“They didn’t do it for the recognition,” she said. “They did it because they are a part of something bigger than themselves.”

Alexander encouraged the audience to visit the Comanche National Museum and Cultural Center in Lawton, Oklahoma, which features displays on the Comanche Code Talkers.

She also urged audience members to attend Native American events such as local pow wows to learn more about the contributions of Native Americans in the military and throughout American history.

“It’s something worthwhile,” she said.

Cultural Stories

Alexander and her three daughters, she said, were adopted into the Comanche nation by George and Eva Watchetaker, honored elders of the nation.

George Watchetaker was considered a medicine man among his people and was an artist and champion Fancy Dancer, a style of dance among Plains native peoples.

Alexander said her mentors educated her and her children about Comanche culture and history, as well as the culture of other native nations. As a result, Alexander has shared her knowledge with audiences across the U.S. and abroad.

“It’s been quite a journey,” she said. “This is a labor of love for me.”

Among the artifacts that Alexander brought to display were jewelry and beadwork from the Plains peoples; war clubs from the Northern and Southern Plains people; a beaded hide war shirt and leggings from the Oglala Sioux Nation; and a woman’s beaded hide dress from the Yakama tribe.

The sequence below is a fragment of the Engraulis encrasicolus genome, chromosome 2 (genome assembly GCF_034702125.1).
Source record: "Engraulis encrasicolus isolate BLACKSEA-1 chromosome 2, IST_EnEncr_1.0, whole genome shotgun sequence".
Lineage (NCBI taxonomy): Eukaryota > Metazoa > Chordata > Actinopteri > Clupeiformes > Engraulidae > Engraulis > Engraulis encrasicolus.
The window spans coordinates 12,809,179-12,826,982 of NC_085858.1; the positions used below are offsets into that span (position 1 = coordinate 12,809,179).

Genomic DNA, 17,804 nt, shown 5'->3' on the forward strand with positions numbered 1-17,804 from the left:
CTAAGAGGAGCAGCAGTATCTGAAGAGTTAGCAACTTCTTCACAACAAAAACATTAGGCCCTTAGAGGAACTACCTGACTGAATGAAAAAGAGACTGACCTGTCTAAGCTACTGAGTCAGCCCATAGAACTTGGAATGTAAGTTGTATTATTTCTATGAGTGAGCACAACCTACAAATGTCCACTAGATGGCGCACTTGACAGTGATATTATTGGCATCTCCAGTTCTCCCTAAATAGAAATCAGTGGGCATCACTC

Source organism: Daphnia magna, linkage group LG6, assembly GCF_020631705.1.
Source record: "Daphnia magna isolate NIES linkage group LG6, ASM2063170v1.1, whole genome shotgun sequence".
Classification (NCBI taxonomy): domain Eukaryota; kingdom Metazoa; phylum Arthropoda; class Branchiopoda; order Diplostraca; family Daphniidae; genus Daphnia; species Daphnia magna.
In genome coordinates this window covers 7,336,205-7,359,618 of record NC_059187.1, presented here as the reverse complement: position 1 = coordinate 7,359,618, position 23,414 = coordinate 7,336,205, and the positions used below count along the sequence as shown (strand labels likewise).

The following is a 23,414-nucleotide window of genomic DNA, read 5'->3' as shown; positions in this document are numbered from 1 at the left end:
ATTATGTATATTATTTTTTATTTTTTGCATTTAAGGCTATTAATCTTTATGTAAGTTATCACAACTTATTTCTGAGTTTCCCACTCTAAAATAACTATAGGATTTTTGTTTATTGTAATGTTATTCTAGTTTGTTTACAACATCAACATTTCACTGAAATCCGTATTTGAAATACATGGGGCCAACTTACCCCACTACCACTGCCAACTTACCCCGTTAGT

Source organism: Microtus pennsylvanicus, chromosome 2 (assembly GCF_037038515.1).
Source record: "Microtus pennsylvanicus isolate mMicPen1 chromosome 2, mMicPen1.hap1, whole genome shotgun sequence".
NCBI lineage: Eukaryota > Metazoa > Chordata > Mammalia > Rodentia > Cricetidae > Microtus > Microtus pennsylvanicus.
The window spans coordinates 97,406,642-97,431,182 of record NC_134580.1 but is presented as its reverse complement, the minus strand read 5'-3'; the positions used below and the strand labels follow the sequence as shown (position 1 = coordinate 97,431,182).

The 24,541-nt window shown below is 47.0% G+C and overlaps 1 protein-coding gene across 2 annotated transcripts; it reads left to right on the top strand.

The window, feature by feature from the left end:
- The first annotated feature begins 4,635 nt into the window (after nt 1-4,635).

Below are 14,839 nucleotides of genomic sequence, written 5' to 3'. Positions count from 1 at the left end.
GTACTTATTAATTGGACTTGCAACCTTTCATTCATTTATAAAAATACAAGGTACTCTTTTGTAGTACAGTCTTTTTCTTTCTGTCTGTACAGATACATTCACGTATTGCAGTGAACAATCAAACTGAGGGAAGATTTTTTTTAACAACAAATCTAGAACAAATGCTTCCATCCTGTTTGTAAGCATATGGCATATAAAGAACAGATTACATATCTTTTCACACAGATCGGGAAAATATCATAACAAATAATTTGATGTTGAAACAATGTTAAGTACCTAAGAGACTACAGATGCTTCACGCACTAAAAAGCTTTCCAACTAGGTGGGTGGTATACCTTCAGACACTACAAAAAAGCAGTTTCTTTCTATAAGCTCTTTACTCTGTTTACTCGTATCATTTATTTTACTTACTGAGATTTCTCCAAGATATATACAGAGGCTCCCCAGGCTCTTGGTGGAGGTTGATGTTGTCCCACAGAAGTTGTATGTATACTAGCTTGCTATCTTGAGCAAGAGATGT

In addition to the warrior, Alexander said that storytellers are also revered in native cultures.

“They were the historians, they were the teachers, the actors,” she said.

Storytellers would share their wisdom with children and adults, Alexander said, passing along lessons about life in stories about animals and nature.

As an example, Alexander told a Comanche story about a coyote and owl to explain why coyotes howl at night. She also told a story from the Pacific Northwest people about a raven who saved a village from starvation by tricking an elder woman with supernatural powers into changing the tides of the ocean.

To end her presentation, Alexander thanked service members in the audience for their sacrifice.

“I know what it takes for people to support you,” said Alexander, whose former husband was an Army chaplain. “I thank you all for your service.”

Lt. Col. Gittipong Paruchabutr, commander of Headquarters Command Battalion, presented Alexander with a plaque of appreciation.

Among those who attended the event was Gerald Meineke, the sexual assault response coordinator for the 902nd Military Intelligence Group whose family lineage has roots in the Black Foot Nation. He brought his 6-year-old daughter Christie.

Meineke said the presentation, displays and Native American foods can help his daughter understand her heritage.

“Being from a military family, she doesn’t get a lot of cultural experiences,” he said. “This experience was worthwhile and was very good.”

Celina Ketz, wife of Maj. Christopher Ketz of the National Security Agency, brought her home-schooled daughters Cristabel, 9; Liliana, 7; and Arabella, 7.

“We’re studying Native American history and I wanted them to learn something new,” Ketz said.

The story about the coyote and the Raven were interesting and fun ways for children to learn about native cultures, she said.

“They’re also enjoying the food, which surprises me,” Ketz said.

Cristabel said it was “cool” to learn about Native Americans.

“They lived a long time ago, but they’re still alive,” she said. “It’s good.”